- long-lived (lông’līvd’, -lĭvd’, lŏng’-)adj. 1) Having a long life: »
a long-lived aunt.2) Lasting a long time; persistent: »
a long-lived rumor.3) Functioning a long time; durable: »
a long-lived light bulb.╂ [Middle English long-lifed : long, long; see LONG(Cf. ↑long)1 + life, life; see LIFE(Cf. ↑life) + -ed, having; see -ED(Cf. ↑-ed)3.]long’-lived’ness n.Word History: Some uncertainty exists as to the correct pronunciation of long-lived. Should one say (lông’līvd’) or (lông’lĭvd’)? The answer depends in part on how one looks at the word. Historically, the first pronunciation is the more accurate. The word was formed in Middle English times as a compound of long and the noun life, plus the suffix -ed. This suffix, though identical in form to the past tense suffix, has a different function: to form adjectives from nouns, as in the words hook-nosed, ruddy-faced, and round-shouldered. (Note that English has no verbs such as "to hook-nose," and "to ruddy-face," that would have formed participial adjectives ending in -ed.) In Middle English, the suffix -ed was always pronounced as a full syllable, so long-lifed (as it was then spelled) had three syllables. The f in the middle, by a rule of earlier English phonology, was voiced between the two vowels to (v); eventually, the spelling became long-lived to reflect the pronunciation. (We see the same alternation in life and lives; in Middle English, lives had two syllables just like -lived.) However, this new spelling introduced an ambiguity; it was no longer clear from the spelling that the word came from the noun life, but rather looked as though it came from the verb live. In this way a second pronunciation, (lông’lĭvd’), was introduced.
Word Histories. 2014.
Look at other dictionaries:
long-livedness — long lived·ness … English syllables
long-livedness — See long lived. * * * … Universalium
long-livedness — noun see long lived … Useful english dictionary
long-lived — long livedness, n. /lawng luyvd , livd , long /, adj. 1. having a long life, existence, or duration: a long lived man; long lived fame. 2. (of an object) lasting or functioning a long time: a long lived battery. [1375 1425; late ME; see LONG1,… … Universalium
age — Synonyms and related words: Bronze Age, Dark Ages, Depression Era, Golden Age, Ice Age, Iron Age, Jacksonian Age, Middle Ages, New Deal Era, Platonic year, Prohibition Era, Silver Age, Steel Age, Stone Age, abidingness, aboriginality, aeon, ages … Moby Thesaurus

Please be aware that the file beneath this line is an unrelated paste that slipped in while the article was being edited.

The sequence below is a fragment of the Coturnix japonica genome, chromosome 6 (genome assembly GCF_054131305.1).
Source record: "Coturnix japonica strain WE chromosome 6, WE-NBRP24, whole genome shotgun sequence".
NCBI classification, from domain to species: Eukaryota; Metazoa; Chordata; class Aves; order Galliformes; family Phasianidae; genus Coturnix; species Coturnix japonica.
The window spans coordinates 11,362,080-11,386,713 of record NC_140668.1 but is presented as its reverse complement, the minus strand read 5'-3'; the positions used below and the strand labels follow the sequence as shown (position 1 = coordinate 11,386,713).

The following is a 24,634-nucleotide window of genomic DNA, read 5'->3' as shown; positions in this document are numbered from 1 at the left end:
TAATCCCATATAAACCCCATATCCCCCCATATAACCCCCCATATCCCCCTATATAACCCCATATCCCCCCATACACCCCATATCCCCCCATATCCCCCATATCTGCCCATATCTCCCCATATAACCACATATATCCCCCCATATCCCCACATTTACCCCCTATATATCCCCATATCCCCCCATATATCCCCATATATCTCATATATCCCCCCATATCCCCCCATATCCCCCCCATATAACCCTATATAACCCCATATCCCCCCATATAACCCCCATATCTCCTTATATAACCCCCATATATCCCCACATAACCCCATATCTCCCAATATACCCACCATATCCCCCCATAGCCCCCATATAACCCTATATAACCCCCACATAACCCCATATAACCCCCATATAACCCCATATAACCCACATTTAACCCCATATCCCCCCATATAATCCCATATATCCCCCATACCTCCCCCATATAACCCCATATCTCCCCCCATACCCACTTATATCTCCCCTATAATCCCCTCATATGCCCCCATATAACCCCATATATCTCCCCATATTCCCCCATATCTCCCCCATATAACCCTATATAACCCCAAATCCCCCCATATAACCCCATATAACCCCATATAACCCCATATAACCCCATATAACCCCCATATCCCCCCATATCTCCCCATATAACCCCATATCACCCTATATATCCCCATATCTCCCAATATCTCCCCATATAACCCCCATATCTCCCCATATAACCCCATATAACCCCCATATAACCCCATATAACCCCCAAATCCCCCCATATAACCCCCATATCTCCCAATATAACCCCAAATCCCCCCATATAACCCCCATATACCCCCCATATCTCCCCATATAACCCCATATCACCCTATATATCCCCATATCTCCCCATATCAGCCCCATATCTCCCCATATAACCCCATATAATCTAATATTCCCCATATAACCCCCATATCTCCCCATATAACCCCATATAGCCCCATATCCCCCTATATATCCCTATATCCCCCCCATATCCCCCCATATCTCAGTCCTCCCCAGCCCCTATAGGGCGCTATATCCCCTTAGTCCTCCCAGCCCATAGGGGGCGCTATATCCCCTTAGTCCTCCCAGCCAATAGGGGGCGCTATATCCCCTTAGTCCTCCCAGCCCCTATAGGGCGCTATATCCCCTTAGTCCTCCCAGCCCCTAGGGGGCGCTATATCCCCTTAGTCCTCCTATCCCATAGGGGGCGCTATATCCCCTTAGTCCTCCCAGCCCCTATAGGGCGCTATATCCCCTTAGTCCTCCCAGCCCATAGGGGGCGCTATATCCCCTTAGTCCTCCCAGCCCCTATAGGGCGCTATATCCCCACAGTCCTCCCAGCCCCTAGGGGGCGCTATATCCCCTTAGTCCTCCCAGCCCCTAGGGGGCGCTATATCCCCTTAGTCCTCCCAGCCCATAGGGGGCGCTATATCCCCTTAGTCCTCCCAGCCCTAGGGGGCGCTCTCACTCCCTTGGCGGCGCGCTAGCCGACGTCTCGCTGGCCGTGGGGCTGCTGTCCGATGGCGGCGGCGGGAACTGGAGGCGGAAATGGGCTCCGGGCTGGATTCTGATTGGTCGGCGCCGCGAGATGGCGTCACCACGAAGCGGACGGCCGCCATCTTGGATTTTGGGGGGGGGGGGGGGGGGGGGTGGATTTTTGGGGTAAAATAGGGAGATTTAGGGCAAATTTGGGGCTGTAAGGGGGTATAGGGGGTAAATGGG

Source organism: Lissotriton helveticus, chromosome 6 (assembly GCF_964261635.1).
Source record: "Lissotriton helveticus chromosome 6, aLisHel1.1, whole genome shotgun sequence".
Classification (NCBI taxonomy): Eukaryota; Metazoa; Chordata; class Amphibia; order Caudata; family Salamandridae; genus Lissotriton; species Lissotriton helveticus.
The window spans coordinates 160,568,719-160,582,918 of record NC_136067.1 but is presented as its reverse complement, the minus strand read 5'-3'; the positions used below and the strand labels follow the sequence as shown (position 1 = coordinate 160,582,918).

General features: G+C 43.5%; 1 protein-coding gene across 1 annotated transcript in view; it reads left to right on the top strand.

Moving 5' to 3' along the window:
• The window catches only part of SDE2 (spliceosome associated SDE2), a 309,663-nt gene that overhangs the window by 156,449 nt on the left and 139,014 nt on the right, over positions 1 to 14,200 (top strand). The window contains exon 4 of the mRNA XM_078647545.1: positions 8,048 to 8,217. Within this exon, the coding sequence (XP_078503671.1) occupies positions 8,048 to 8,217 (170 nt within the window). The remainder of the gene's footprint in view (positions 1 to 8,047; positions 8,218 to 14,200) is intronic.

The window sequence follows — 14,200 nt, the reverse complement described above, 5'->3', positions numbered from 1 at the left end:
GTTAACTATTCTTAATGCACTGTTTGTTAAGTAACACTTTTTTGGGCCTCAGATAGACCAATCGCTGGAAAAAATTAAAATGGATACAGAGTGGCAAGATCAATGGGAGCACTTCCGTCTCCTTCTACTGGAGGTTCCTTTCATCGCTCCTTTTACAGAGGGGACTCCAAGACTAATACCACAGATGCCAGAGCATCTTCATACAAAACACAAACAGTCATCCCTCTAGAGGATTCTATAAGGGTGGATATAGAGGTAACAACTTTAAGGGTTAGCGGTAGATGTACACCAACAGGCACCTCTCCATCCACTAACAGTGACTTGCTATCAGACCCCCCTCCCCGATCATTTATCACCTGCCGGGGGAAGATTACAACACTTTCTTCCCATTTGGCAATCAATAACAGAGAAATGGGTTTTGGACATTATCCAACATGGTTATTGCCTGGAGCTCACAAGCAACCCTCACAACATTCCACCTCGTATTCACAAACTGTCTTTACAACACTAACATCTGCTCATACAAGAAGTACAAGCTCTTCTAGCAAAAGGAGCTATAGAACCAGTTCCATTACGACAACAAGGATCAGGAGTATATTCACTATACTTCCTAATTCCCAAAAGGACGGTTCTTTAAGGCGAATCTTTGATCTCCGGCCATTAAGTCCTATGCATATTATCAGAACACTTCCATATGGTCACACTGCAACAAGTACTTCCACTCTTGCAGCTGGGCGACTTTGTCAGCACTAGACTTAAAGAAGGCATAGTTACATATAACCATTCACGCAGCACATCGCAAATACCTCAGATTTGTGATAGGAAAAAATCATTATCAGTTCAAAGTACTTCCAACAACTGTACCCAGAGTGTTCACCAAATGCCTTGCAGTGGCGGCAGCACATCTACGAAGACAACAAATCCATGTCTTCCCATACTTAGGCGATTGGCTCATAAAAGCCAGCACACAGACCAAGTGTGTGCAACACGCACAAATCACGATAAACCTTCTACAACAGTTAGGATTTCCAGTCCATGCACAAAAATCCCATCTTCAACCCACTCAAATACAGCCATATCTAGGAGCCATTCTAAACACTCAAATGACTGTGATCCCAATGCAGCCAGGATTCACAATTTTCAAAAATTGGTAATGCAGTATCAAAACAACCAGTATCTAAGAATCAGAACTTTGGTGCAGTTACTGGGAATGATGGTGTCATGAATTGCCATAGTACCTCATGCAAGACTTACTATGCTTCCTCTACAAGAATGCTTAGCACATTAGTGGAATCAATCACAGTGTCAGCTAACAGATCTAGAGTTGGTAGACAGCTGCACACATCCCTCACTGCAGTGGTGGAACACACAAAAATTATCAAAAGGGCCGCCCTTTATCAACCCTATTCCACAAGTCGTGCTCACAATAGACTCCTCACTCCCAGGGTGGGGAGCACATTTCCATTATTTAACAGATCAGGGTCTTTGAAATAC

endurance — Synonyms and related words: abidingness, acceptance, age, antiquity, application, assiduity, assiduousness, bulldog tenacity, changelessness, concentration, constancy, continualness, continuance, continuation, continuity, decisiveness, defeat of… … Moby Thesaurus
longevity — Synonyms and related words: abidingness, advanced age, advanced years, age, age of retirement, an incurable disease, anility, animal spirits, animate existence, animation, antiquity, being alive, birth, caducity, constancy, continuance, debility … Moby Thesaurus
perpetuity — Synonyms and related words: abidingness, age, all comprehensiveness, all inclusiveness, antiquity, boundlessness, ceaselessness, chattering, constancy, constant flow, continualness, continuance, continuity, countlessness, defeat of time, defiance … Moby Thesaurus
antiquity — Synonyms and related words: abidingness, aboriginality, age, ancien regime, ancient history, ancient manuscript, ancient times, ancientness, antique, archaism, artifact, atavism, cave painting, cobwebs of antiquity, constancy, continuance, defeat … Moby Thesaurus
constancy — Synonyms and related words: abidingness, accordance, adherence, adhesion, age, allegiance, antiquity, aplomb, application, assiduity, assiduousness, attachment, balance, balanced personality, bona fides, bond, bonne foi, bulldog tenacity, calm,… … Moby Thesaurus